Interactions and potential implications of Plasmodium falciparum-hookworm coinfection in different age groups in south-central Côte d'Ivoire

Righetti, A. A. and Glinz, D. and Adiossan, L. G. and Koua, A. Y. G. and Niamké, S. and Hurrell, R. F. and Wegmüller, R. and N'Goran, E. K. and Utzinger, J.. (2012) Interactions and potential implications of Plasmodium falciparum-hookworm coinfection in different age groups in south-central Côte d'Ivoire. PLoS neglected tropical diseases, Vol. 6, H. 11 , e1889.

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Official URL: http://edoc.unibas.ch/dok/A6094248

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BACKGROUND: Given the widespread distribution of Plasmodium and helminth infections, and similarities of ecological requirements for disease transmission, coinfection is a common phenomenon in sub-Saharan Africa and elsewhere in the tropics. Interactions of Plasmodium falciparum and soil-transmitted helminths, including immunological responses and clinical outcomes of the host, need further scientific inquiry. Understanding the complex interactions between these parasitic infections is of public health relevance considering that control measures targeting malaria and helminthiases are going to scale.METHODOLOGY: A cross-sectional survey was carried out in April 2010 in infants, young school-aged children, and young non-pregnant women in south-central Côte d'Ivoire. Stool, urine, and blood samples were collected and subjected to standardized, quality-controlled methods. Soil-transmitted helminth infections were identified and quantified in stool. Finger-prick blood samples were used to determine Plasmodium spp. infection, parasitemia, and hemoglobin concentrations. Iron, vitamin A, riboflavin, and inflammation status were measured in venous blood samples.PRINCIPAL FINDINGS: Multivariate regression analysis revealed specific association between infection and demographic, socioeconomic, host inflammatory and nutritional factors. Non-pregnant women infected with P. falciparum had significantly lower odds of hookworm infection, whilst a significant positive association was found between both parasitic infections in 6- to 8-year-old children. Coinfected children had lower odds of anemia and iron deficiency than their counterparts infected with P. falciparum alone.CONCLUSIONS/SIGNIFICANCE: Our findings suggest that interaction between P. falciparum and light-intensity hookworm infections vary with age and, in school-aged children, may benefit the host through preventing iron deficiency anemia. This observation warrants additional investigation to elucidate the mechanisms and consequences of coinfections, as this information could have important implications when implementing integrated control measures against malaria and helminthiases.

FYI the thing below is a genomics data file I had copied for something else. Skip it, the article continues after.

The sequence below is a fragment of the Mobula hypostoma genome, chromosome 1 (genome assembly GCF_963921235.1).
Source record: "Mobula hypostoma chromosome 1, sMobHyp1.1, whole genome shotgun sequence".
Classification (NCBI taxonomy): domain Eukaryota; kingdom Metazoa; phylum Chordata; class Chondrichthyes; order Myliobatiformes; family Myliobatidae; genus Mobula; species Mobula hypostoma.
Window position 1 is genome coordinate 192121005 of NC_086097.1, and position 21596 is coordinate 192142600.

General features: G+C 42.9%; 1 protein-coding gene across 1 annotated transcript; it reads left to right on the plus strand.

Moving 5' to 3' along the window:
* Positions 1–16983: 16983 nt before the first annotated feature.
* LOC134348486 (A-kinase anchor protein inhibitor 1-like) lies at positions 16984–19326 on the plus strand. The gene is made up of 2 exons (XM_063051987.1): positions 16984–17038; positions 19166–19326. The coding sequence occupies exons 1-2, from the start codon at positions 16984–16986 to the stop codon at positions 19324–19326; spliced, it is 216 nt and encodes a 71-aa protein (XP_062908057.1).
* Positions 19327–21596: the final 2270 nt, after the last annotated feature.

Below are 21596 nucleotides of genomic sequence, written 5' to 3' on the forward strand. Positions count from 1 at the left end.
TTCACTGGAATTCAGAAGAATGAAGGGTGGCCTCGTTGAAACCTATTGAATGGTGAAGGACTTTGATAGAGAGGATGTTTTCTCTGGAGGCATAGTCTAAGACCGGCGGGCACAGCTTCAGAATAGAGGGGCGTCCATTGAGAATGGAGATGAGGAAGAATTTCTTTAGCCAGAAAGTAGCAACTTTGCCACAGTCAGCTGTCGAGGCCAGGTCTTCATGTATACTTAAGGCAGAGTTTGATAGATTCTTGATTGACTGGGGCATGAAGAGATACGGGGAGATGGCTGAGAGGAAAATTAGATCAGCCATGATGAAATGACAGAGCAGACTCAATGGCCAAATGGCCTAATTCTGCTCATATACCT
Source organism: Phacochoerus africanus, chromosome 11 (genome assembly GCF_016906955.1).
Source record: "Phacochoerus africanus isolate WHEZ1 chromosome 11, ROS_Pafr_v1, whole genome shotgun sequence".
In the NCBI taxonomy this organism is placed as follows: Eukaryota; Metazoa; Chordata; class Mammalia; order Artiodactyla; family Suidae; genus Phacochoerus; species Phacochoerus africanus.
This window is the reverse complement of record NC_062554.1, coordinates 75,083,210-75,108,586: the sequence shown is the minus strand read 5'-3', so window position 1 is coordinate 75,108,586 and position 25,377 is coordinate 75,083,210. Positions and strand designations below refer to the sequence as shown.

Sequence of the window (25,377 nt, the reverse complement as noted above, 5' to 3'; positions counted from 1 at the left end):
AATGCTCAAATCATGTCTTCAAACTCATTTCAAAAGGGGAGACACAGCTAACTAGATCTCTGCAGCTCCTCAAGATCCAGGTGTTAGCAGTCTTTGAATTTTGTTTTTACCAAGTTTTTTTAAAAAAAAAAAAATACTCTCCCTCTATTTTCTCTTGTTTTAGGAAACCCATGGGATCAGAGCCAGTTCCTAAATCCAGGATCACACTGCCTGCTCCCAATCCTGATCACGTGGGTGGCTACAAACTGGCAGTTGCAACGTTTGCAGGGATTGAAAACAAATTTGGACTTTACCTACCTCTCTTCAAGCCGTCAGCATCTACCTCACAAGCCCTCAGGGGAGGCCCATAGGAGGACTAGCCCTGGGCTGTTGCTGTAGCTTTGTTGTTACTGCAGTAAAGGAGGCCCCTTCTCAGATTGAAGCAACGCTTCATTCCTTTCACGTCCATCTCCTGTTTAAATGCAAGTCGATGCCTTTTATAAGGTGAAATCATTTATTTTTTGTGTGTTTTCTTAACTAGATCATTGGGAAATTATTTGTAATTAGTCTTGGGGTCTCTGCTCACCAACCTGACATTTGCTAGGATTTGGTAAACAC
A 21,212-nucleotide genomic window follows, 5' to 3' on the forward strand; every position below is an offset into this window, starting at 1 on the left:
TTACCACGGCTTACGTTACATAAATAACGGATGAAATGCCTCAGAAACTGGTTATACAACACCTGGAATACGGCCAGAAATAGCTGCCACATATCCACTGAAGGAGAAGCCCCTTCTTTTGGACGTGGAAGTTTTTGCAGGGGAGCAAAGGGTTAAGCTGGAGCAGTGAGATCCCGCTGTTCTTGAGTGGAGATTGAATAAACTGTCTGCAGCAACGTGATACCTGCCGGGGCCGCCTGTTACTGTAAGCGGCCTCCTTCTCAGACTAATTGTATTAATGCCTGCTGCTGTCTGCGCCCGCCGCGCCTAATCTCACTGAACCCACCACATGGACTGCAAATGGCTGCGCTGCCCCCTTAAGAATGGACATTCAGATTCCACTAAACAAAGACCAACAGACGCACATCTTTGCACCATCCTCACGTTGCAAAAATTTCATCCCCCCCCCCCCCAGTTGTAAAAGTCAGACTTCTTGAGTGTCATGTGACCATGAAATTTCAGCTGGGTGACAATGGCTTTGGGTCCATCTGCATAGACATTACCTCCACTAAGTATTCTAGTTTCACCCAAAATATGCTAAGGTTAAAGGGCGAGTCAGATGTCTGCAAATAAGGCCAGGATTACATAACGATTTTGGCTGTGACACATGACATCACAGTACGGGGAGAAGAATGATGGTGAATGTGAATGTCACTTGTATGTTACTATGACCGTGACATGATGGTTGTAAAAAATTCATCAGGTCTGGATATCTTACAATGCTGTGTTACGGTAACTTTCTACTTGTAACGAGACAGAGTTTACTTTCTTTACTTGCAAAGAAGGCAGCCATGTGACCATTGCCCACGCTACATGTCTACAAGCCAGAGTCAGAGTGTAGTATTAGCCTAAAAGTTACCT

Faculties and Departments:09 Associated Institutions > Swiss Tropical and Public Health Institute (Swiss TPH) > Department of Epidemiology and Public Health (EPH) > Eco System Health Sciences
UniBasel Contributors:Utzinger, Jürg
Item Type:Article, refereed
Article Subtype:Research Article
Publisher:Public Library of Science
Note:Publication type according to Uni Basel Research Database: Journal article
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Last Modified:31 Dec 2015 10:53
Deposited On:19 Jul 2013 07:43

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